Associations between infant fungal and bacterial dysbiosis and childhood atopic wheeze in a nonindustrialized setting. Arrieta Marie-Claire,Arévalo Andrea,Stiemsma Leah,Dimitriu Pedro,Chico Martha E,Loor Sofia,Vaca Maritza,Boutin Rozlyn C T,Morien Evan,Jin Mingliang,Turvey Stuart E,Walter Jens,Parfrey Laura Wegener,Cooper Philip J,Finlay Brett The Journal of allergy and clinical immunology BACKGROUND:Asthma is the most prevalent chronic disease of childhood. Recently, we identified a critical window early in the life of both mice and Canadian infants during which gut microbial changes (dysbiosis) affect asthma development. Given geographic differences in human gut microbiota worldwide, we studied the effects of gut microbial dysbiosis on atopic wheeze in a population living in a distinct developing world environment. OBJECTIVE:We sought to determine whether microbial alterations in early infancy are associated with the development of atopic wheeze in a nonindustrialized setting. METHODS:We conducted a case-control study nested within a birth cohort from rural Ecuador in which we identified 27 children with atopic wheeze and 70 healthy control subjects at 5 years of age. We analyzed bacterial and eukaryotic gut microbiota in stool samples collected at 3 months of age using 16S and 18S sequencing. Bacterial metagenomes were predicted from 16S rRNA data by using Phylogenetic Investigation of Communities by Reconstruction of Unobserved States and categorized by function with Kyoto Encyclopedia of Genes and Genomes ontology. Concentrations of fecal short-chain fatty acids were determined by using gas chromatography. RESULTS:As previously observed in Canadian infants, microbial dysbiosis at 3 months of age was associated with later development of atopic wheeze. However, the dysbiosis in Ecuadorian babies involved different bacterial taxa, was more pronounced, and also involved several fungal taxa. Predicted metagenomic analysis emphasized significant dysbiosis-associated differences in genes involved in carbohydrate and taurine metabolism. Levels of the fecal short-chain fatty acids acetate and caproate were reduced and increased, respectively, in the 3-month stool samples of children who went on to have atopic wheeze. CONCLUSIONS:Our findings support the importance of fungal and bacterial microbiota during the first 100 days of life on the development of atopic wheeze and provide additional support for considering modulation of the gut microbiome as a primary asthma prevention strategy. 10.1016/j.jaci.2017.08.041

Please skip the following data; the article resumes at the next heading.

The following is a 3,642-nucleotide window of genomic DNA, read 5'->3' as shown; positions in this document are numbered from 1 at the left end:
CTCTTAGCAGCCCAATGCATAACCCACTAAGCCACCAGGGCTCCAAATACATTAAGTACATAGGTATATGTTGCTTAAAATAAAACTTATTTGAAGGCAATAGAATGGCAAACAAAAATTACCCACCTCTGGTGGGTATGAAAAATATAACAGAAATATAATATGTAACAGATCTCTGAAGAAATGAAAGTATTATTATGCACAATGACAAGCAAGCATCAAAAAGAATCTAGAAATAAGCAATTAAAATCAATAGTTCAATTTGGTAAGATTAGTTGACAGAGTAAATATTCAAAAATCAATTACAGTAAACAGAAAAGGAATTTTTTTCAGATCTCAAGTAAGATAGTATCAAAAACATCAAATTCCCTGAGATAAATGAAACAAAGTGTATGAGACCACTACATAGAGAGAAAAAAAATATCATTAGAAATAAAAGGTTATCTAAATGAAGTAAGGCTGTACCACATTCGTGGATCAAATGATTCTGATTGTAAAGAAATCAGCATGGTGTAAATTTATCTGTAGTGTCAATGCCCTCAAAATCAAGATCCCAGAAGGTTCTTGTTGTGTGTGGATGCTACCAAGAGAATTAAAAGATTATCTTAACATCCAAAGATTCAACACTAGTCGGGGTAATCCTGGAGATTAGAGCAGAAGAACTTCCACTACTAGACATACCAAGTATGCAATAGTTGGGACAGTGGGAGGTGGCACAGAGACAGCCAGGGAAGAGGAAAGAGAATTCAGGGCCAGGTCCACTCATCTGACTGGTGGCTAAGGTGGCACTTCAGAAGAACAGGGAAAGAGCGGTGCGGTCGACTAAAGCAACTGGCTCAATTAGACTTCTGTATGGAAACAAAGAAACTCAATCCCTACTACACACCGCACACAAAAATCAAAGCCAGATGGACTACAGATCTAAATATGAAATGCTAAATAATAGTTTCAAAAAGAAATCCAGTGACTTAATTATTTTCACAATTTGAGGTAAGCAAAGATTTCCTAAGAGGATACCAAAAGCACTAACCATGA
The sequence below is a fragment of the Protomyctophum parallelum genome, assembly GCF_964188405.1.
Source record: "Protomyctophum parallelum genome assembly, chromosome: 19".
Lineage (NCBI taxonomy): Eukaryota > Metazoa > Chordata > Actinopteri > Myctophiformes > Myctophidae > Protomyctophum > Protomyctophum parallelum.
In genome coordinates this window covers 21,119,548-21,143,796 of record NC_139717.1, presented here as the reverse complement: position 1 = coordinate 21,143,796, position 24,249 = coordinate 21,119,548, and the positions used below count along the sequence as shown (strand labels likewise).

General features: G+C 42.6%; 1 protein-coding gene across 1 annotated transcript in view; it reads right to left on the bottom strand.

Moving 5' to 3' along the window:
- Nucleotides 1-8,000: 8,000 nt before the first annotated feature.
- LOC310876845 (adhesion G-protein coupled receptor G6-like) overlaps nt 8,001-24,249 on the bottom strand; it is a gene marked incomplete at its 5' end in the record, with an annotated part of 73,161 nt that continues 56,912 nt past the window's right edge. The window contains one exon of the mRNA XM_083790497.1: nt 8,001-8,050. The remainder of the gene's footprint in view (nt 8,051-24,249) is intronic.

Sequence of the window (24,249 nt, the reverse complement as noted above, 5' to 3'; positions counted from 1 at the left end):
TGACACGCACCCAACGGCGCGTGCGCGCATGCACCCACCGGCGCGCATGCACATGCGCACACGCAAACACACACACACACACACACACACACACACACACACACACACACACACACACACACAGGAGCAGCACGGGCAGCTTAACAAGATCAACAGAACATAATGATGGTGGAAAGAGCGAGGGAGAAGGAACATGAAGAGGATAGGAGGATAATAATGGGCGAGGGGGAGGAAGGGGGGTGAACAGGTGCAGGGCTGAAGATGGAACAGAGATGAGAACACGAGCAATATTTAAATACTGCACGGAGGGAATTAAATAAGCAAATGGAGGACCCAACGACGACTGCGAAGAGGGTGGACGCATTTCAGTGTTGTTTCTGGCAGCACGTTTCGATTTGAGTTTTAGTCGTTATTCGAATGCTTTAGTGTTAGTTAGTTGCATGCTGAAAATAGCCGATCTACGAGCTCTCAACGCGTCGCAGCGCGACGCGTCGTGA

Association Between Use of Acid-Suppressive Medications and Antibiotics During Infancy and Allergic Diseases in Early Childhood. Mitre Edward,Susi Apryl,Kropp Laura E,Schwartz David J,Gorman Gregory H,Nylund Cade M JAMA pediatrics Importance:Allergic diseases are prevalent in childhood. Early exposure to medications that can alter the microbiome, including acid-suppressive medications and antibiotics, may influence the likelihood of allergy. Objective:To determine whether there is an association between the use of acid-suppressive medications or antibiotics in the first 6 months of infancy and development of allergic diseases in early childhood. Design, Setting, and Participants:A retrospective cohort study was conducted in 792 130 children who were Department of Defense TRICARE beneficiaries with a birth medical record in the Military Health System database between October 1, 2001, and September 30, 2013, with continued enrollment from within 35 days of birth until at least age 1 year. Children who had an initial birth stay of greater than 7 days or were diagnosed with any of the outcome allergic conditions within the first 6 months of life were excluded from the study. Data analysis was performed from April 15, 2015, to January 4, 2018. Exposures:Exposures were defined as having any dispensed prescription for a histamine-2 receptor antagonist (H2RA), proton pump inhibitor (PPI), or antibiotic. Main Outcomes and Measures:The main outcome was allergic disease, defined as the presence of food allergy, anaphylaxis, asthma, atopic dermatitis, allergic rhinitis, allergic conjunctivitis, urticaria, contact dermatitis, medication allergy, or other allergy. Results:Of 792 130 children (395 215 [49.9%] girls) included for analysis, 60 209 (7.6%) were prescribed an H2RA, 13 687 (1.7%) were prescribed a PPI, and 131 708 (16.6%) were prescribed an antibiotic during the first 6 months of life. Data for each child were available for a median of 4.6 years. Adjusted hazard ratios (aHRs) in children prescribed H2RAs and PPIs, respectively, were 2.18 (95% CI, 2.04-2.33) and 2.59 (95% CI, 2.25-3.00) for food allergy, 1.70 (95% CI, 1.60-1.80) and 1.84 (95% CI, 1.56-2.17) for medication allergy, 1.51 (95% CI, 1.38-1.66) and 1.45 (95% CI, 1.22-1.73) for anaphylaxis, 1.50 (95% CI, 1.46-1.54) and 1.44 (95% CI, 1.36-1.52) for allergic rhinitis, and 1.25 (95% CI, 1.21-1.29) and 1.41 (95% CI, 1.31-1.52) for asthma. The aHRs after antibiotic prescription in the first 6 months of life were 2.09 (95% CI, 2.05-2.13) for asthma, 1.75 (95% CI, 1.72-1.78) for allergic rhinitis, 1.51 (95% CI, 1.38-1.66) for anaphylaxis, and 1.42 (95% CI, 1.34-1.50) for allergic conjunctivitis. Conclusions and Relevance:This study found associations between the use of acid-suppressive medications and antibiotics during the first 6 months of infancy and subsequent development of allergic disease. Acid-suppressive medications and antibiotics should be used during infancy only in situations of clear clinical benefit. 10.1001/jamapediatrics.2018.0315